Cheers,

Sid.
I knew who controlled which parts of Romania and when, I knew that a large part of Jews in Eastern Europe were historically town-dwellers, and I knew that the part of southern Romania which had a lot of Jews is the Bucharest area.

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Re: Why did southern Romania have much less Jews than northern Romania had in 1930?

Post by steppewolf » 05 Jul 2020 13:30

map is most probably per county, for example in my home city (Pitesti) was a big community, they built a big synagogue still being used and historical monument:
http://www.romanianresorts.ro/sinagoga-pitesti

there's no record of big communities of Jews settling in in Ottoman era, not sure from where that come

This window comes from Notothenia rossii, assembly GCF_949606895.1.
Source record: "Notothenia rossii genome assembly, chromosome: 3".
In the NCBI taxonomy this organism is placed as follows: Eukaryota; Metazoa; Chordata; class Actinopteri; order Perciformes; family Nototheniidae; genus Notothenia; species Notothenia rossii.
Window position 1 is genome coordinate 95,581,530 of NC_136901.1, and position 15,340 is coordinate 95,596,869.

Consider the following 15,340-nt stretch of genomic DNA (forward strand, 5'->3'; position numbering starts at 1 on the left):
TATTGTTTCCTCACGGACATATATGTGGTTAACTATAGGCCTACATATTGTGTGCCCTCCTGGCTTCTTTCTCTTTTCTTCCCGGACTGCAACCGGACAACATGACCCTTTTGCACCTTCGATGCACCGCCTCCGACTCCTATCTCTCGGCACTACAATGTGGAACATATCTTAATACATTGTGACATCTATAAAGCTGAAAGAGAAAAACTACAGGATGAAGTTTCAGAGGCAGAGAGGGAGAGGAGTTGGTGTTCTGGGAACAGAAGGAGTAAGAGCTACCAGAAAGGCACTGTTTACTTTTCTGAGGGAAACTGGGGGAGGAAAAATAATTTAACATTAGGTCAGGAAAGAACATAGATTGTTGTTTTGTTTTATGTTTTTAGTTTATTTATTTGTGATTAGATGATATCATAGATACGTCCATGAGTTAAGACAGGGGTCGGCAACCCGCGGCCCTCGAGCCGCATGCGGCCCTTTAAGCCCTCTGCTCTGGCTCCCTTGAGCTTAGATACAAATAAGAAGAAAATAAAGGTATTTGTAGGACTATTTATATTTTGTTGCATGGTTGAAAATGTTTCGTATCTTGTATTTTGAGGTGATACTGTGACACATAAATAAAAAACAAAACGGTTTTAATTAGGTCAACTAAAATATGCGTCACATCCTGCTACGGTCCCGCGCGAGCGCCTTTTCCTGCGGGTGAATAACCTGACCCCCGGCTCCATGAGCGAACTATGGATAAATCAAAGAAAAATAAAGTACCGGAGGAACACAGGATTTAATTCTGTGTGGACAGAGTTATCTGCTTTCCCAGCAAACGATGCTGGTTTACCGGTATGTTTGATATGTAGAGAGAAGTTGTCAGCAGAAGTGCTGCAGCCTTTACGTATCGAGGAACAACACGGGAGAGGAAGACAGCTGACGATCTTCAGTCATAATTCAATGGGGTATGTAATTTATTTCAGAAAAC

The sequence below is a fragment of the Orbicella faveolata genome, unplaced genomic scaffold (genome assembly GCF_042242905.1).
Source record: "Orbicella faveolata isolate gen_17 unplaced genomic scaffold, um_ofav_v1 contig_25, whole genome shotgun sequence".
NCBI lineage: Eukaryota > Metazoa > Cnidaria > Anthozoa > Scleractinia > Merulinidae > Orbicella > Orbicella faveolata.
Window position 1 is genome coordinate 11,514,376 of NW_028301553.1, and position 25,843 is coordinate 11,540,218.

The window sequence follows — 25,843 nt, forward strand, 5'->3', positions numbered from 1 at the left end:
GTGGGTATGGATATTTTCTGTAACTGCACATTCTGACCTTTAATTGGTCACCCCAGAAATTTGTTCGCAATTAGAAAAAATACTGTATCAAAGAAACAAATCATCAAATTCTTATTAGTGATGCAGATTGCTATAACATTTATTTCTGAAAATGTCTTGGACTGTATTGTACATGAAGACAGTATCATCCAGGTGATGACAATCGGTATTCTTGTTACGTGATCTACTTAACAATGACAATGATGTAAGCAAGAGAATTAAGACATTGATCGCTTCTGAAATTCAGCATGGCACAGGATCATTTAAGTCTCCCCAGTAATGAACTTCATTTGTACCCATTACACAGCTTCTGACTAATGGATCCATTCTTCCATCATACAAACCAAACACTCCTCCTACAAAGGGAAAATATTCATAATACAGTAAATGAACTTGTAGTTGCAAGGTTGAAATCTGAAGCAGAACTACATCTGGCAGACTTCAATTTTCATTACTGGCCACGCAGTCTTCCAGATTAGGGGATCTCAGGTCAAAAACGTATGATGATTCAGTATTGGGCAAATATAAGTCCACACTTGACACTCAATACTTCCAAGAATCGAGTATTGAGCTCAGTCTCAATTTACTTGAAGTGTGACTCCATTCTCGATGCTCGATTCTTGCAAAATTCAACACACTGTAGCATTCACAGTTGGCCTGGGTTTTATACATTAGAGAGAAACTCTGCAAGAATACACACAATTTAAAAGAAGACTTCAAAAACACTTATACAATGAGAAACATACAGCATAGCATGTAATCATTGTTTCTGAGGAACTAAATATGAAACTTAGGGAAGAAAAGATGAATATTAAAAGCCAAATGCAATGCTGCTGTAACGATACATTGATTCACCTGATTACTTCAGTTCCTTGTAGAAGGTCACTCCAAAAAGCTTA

Moldova was probably easier to settle for them, that's all. In fact if you look at the most crowded areas, these are urban ones: Bucharest, Iasi, Chisinau, Cernauti, Galati, Oradea, Cluj. As for why are so few in Oltenia, legend said they avoided that area because competition, most of the Roman cohors stationed there 2000 yrs before were from Judeea. :P

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Re: Why did southern Romania have much less Jews than northern Romania had in 1930?

Post by Peter89 » 11 Jul 2020 07:22

I believe an importnant part of info is missing (also the answer regarding the transsylvanian Jewish question), the Jews of Transsylvania overwhelmingly identified themselves as Hungarians, and close to the Romanian-Hungarian border, Hungarians formed a majority in 1930. The Székely "isle" is also quite unpopulated by Jews, because the Catholic Székelys tolerated the Jewish presence far less than the otherwise Protestant Hungarians of the rest of Transsylvania.

The same goes for pre-1945 censii, where the Hungarian population was always "overrepresented" (so to say), because the Jewish population - particurarly in Transsylvania - opted for the Hungarian nationality.